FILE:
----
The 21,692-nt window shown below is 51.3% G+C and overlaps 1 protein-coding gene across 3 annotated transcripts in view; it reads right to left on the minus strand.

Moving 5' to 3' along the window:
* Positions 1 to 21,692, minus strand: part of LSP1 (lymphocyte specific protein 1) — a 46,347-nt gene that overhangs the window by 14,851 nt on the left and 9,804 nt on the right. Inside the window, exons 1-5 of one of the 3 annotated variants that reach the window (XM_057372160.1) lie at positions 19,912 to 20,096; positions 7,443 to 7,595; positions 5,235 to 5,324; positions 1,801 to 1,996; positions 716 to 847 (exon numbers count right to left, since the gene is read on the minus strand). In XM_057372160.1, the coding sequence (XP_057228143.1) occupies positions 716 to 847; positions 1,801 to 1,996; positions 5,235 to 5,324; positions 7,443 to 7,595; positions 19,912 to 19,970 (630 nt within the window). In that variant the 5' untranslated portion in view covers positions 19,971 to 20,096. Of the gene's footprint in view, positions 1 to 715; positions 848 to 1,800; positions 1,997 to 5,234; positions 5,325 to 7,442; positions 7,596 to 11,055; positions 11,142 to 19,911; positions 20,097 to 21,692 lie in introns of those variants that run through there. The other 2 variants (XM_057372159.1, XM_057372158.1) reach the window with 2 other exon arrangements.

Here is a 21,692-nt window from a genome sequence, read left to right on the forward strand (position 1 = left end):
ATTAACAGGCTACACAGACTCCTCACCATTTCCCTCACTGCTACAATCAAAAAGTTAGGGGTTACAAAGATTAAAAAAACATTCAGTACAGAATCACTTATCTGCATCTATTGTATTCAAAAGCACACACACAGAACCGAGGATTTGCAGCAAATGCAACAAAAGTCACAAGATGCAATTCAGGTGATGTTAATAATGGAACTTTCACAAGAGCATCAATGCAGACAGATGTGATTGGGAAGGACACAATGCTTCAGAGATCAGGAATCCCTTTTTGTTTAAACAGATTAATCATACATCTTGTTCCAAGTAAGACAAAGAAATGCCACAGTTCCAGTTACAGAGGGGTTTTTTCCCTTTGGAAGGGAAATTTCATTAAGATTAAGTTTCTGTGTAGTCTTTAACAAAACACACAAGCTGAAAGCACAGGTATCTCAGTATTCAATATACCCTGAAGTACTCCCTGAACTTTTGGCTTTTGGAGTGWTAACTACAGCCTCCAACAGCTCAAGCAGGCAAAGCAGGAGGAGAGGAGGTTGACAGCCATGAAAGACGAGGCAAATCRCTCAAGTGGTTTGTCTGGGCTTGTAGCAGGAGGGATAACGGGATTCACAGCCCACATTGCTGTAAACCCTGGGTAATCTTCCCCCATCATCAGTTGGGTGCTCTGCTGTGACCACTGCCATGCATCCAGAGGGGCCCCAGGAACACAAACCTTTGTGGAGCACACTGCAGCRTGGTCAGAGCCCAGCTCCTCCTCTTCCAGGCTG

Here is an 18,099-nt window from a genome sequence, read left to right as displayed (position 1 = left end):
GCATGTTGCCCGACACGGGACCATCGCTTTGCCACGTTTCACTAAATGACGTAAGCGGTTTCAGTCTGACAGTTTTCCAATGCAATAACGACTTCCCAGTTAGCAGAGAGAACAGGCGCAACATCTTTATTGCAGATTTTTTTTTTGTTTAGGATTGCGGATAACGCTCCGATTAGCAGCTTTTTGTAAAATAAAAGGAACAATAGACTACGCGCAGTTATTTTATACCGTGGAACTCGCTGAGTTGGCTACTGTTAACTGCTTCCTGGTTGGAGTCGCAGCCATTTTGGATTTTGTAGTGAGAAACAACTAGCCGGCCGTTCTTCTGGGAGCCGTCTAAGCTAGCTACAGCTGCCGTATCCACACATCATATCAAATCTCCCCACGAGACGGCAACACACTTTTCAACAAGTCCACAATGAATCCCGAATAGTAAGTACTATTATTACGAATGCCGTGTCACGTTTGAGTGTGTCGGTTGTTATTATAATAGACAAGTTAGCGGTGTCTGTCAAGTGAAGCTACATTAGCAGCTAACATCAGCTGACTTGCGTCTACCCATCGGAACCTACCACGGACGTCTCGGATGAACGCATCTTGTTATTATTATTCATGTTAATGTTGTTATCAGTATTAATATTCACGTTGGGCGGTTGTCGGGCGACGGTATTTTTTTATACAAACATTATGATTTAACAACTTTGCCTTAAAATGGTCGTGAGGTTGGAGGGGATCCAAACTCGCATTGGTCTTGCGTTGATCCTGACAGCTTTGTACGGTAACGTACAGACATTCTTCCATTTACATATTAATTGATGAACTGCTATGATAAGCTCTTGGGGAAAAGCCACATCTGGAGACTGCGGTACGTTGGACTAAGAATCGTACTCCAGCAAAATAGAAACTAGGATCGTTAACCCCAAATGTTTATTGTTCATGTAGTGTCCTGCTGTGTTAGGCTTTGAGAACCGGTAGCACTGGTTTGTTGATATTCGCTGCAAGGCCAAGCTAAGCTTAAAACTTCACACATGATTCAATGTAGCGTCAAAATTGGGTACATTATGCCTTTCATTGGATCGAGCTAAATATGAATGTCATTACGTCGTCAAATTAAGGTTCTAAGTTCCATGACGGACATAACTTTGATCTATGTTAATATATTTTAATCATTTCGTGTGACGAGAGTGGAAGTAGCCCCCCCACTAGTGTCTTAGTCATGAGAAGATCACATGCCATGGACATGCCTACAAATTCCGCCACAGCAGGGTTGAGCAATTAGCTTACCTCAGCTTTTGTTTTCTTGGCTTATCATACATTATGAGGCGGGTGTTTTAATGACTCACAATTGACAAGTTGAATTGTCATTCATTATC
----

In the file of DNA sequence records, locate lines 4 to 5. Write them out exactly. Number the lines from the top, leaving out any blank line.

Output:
Here is a 21,692-nt window from a genome sequence, read left to right on the forward strand (position 1 = left end):
ATTAACAGGCTACACAGACTCCTCACCATTTCCCTCACTGCTACAATCAAAAAGTTAGGGGTTACAAAGATTAAAAAAACATTCAGTACAGAATCACTTATCTGCATCTATTGTATTCAAAAGCACACACACAGAACCGAGGATTTGCAGCAAATGCAACAAAAGTCACAAGATGCAATTCAGGTGATGTTAATAATGGAACTTTCACAAGAGCATCAATGCAGACAGATGTGATTGGGAAGGACACAATGCTTCAGAGATCAGGAATCCCTTTTTGTTTAAACAGATTAATCATACATCTTGTTCCAAGTAAGACAAAGAAATGCCACAGTTCCAGTTACAGAGGGGTTTTTTCCCTTTGGAAGGGAAATTTCATTAAGATTAAGTTTCTGTGTAGTCTTTAACAAAACACACAAGCTGAAAGCACAGGTATCTCAGTATTCAATATACCCTGAAGTACTCCCTGAACTTTTGGCTTTTGGAGTGWTAACTACAGCCTCCAACAGCTCAAGCAGGCAAAGCAGGAGGAGAGGAGGTTGACAGCCATGAAAGACGAGGCAAATCRCTCAAGTGGTTTGTCTGGGCTTGTAGCAGGAGGGATAACGGGATTCACAGCCCACATTGCTGTAAACCCTGGGTAATCTTCCCCCATCATCAGTTGGGTGCTCTGCTGTGACCACTGCCATGCATCCAGAGGGGCCCCAGGAACACAAACCTTTGTGGAGCACACTGCAGCRTGGTCAGAGCCCAGCTCCTCCTCTTCCAGGCTG